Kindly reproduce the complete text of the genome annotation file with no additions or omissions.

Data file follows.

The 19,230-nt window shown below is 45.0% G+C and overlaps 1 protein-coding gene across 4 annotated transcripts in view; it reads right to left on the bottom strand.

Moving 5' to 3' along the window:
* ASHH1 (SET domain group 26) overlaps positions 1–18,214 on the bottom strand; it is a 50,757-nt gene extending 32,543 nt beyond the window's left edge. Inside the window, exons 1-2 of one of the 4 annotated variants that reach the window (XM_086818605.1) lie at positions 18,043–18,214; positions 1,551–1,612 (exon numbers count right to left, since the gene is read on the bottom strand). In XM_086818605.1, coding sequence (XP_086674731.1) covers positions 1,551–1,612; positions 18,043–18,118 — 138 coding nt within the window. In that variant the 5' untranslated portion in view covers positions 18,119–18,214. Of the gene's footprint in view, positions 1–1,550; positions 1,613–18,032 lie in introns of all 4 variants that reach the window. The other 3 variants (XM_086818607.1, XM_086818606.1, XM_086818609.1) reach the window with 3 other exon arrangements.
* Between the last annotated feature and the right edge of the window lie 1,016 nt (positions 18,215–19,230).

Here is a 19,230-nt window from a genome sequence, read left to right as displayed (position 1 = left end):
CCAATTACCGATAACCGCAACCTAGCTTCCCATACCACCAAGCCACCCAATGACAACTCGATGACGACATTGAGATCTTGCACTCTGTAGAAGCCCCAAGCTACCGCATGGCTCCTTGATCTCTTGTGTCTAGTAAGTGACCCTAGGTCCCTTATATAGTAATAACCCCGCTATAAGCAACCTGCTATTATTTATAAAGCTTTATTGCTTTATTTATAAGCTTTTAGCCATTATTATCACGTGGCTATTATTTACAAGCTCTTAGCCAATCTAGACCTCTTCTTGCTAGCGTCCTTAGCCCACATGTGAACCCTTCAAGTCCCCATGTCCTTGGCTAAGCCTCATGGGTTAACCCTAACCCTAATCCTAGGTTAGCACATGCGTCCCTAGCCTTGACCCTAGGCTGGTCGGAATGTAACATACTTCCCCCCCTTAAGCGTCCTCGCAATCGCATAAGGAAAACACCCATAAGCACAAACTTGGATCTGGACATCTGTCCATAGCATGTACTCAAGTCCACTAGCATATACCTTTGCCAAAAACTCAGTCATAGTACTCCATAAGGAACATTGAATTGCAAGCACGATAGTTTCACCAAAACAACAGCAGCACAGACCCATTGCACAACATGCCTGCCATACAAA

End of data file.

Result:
The 19,230-nt window shown below is 45.0% G+C and overlaps 1 protein-coding gene across 4 annotated transcripts in view; it reads right to left on the bottom strand.

Moving 5' to 3' along the window:
* ASHH1 (SET domain group 26) overlaps positions 1–18,214 on the bottom strand; it is a 50,757-nt gene extending 32,543 nt beyond the window's left edge. Inside the window, exons 1-2 of one of the 4 annotated variants that reach the window (XM_086818605.1) lie at positions 18,043–18,214; positions 1,551–1,612 (exon numbers count right to left, since the gene is read on the bottom strand). In XM_086818605.1, coding sequence (XP_086674731.1) covers positions 1,551–1,612; positions 18,043–18,118 — 138 coding nt within the window. In that variant the 5' untranslated portion in view covers positions 18,119–18,214. Of the gene's footprint in view, positions 1–1,550; positions 1,613–18,032 lie in introns of all 4 variants that reach the window. The other 3 variants (XM_086818607.1, XM_086818606.1, XM_086818609.1) reach the window with 3 other exon arrangements.
* Between the last annotated feature and the right edge of the window lie 1,016 nt (positions 18,215–19,230).

Here is a 19,230-nt window from a genome sequence, read left to right as displayed (position 1 = left end):
CCAATTACCGATAACCGCAACCTAGCTTCCCATACCACCAAGCCACCCAATGACAACTCGATGACGACATTGAGATCTTGCACTCTGTAGAAGCCCCAAGCTACCGCATGGCTCCTTGATCTCTTGTGTCTAGTAAGTGACCCTAGGTCCCTTATATAGTAATAACCCCGCTATAAGCAACCTGCTATTATTTATAAAGCTTTATTGCTTTATTTATAAGCTTTTAGCCATTATTATCACGTGGCTATTATTTACAAGCTCTTAGCCAATCTAGACCTCTTCTTGCTAGCGTCCTTAGCCCACATGTGAACCCTTCAAGTCCCCATGTCCTTGGCTAAGCCTCATGGGTTAACCCTAACCCTAATCCTAGGTTAGCACATGCGTCCCTAGCCTTGACCCTAGGCTGGTCGGAATGTAACATACTTCCCCCCCTTAAGCGTCCTCGCAATCGCATAAGGAAAACACCCATAAGCACAAACTTGGATCTGGACATCTGTCCATAGCATGTACTCAAGTCCACTAGCATATACCTTTGCCAAAAACTCAGTCATAGTACTCCATAAGGAACATTGAATTGCAAGCACGATAGTTTCACCAAAACAACAGCAGCACAGACCCATTGCACAACATGCCTGCCATACAAA